Research Handbooks in Corporate Law and Governance series
Edited by Stephen M. Bainbridge
Chapter 13: The changing demand for insider trading regulation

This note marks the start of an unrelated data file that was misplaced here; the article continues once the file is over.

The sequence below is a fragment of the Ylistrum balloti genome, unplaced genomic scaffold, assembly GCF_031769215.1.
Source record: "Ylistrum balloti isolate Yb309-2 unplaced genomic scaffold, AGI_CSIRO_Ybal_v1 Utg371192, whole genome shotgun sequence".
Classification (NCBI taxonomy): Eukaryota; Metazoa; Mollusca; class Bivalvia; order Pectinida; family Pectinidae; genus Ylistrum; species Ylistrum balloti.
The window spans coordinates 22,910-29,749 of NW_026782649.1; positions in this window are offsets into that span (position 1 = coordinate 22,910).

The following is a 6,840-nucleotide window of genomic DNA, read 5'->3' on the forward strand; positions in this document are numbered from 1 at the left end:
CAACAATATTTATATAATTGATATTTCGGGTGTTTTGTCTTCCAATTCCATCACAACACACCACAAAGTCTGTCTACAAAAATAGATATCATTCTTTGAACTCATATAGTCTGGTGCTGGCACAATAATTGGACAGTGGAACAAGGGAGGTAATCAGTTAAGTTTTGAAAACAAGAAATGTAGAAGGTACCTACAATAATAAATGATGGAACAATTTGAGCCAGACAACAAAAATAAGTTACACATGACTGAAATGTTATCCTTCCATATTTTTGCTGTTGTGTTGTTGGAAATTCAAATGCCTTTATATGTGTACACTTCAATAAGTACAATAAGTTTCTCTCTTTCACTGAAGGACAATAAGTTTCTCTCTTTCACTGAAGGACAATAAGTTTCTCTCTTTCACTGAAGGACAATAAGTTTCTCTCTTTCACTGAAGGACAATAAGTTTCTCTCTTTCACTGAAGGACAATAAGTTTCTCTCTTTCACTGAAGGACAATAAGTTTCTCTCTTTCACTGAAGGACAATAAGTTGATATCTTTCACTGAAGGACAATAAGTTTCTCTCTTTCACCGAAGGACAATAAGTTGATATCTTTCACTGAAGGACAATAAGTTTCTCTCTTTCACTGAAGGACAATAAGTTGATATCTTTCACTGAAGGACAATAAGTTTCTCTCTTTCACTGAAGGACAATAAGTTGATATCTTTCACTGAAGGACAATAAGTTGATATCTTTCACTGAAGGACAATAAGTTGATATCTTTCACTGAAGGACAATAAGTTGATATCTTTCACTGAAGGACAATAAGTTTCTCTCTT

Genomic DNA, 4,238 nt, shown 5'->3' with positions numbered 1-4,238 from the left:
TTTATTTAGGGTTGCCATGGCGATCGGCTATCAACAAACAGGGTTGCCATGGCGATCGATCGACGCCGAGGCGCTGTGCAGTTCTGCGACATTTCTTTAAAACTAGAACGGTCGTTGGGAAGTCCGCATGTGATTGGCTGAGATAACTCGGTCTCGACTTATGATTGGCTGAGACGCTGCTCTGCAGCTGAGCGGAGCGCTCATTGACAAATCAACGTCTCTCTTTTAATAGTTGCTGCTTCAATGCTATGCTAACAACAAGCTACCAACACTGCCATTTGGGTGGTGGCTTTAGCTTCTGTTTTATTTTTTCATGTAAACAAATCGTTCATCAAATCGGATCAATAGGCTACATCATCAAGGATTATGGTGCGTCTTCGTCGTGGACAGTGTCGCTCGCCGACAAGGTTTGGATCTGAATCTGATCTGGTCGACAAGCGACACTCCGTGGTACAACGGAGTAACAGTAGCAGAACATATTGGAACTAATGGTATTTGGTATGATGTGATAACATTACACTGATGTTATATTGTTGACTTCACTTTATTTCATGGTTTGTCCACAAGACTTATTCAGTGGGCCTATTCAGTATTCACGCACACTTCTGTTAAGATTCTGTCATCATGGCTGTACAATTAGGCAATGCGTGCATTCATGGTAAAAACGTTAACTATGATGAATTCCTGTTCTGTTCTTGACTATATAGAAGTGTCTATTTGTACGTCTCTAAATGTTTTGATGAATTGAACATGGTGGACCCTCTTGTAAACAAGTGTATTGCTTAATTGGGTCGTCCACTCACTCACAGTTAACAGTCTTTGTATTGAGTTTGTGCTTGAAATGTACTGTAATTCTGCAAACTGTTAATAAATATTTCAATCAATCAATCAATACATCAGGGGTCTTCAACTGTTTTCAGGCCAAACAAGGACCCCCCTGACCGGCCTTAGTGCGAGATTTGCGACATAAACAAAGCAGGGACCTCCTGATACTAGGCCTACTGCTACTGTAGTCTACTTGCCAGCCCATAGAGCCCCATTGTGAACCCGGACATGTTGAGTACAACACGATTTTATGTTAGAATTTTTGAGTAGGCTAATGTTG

Insider trading law sweeps broadly but uncertainly, leaving government officials wide discretion in the types of cases they can bring. This chapter presents some original research on which kinds of insider trading cases federal prosecutors decide to bring, and offers a theory to explain their choices. The data presented are consistent with a view that insider trading prosecutions are more a reflection of private interests than public ones. Trading on material, non-public information by certain individuals in certain circumstances is illegal. When it is illegal, the behavior is colloquially known as “insider trading,” but this description is misleading. It is not illegal per se for company executives or other “insiders” to trade in their company’s shares, and lots of people who are not company insiders can be liable for insider trading. Although the parameters of who can and cannot trade and based on what information are far from clear and still being worked out by the courts, there are severe legal consequences for those found to be on the wrong side of the line. The direct consequences primarily flow from government action. The Securities Exchange Commission (SEC) can bring civil charges against individuals, seeking disgorgement of profits earned, as well as other civil remedies, such as bans on serving in particular industries (e.g., brokerage) or in particular capacities (e.g., as a director or officer of a public company). Likewise, the Department of Justice (DOJ) can bring criminal charges against individuals, seeking to impose fines and deprive individuals of their liberty.
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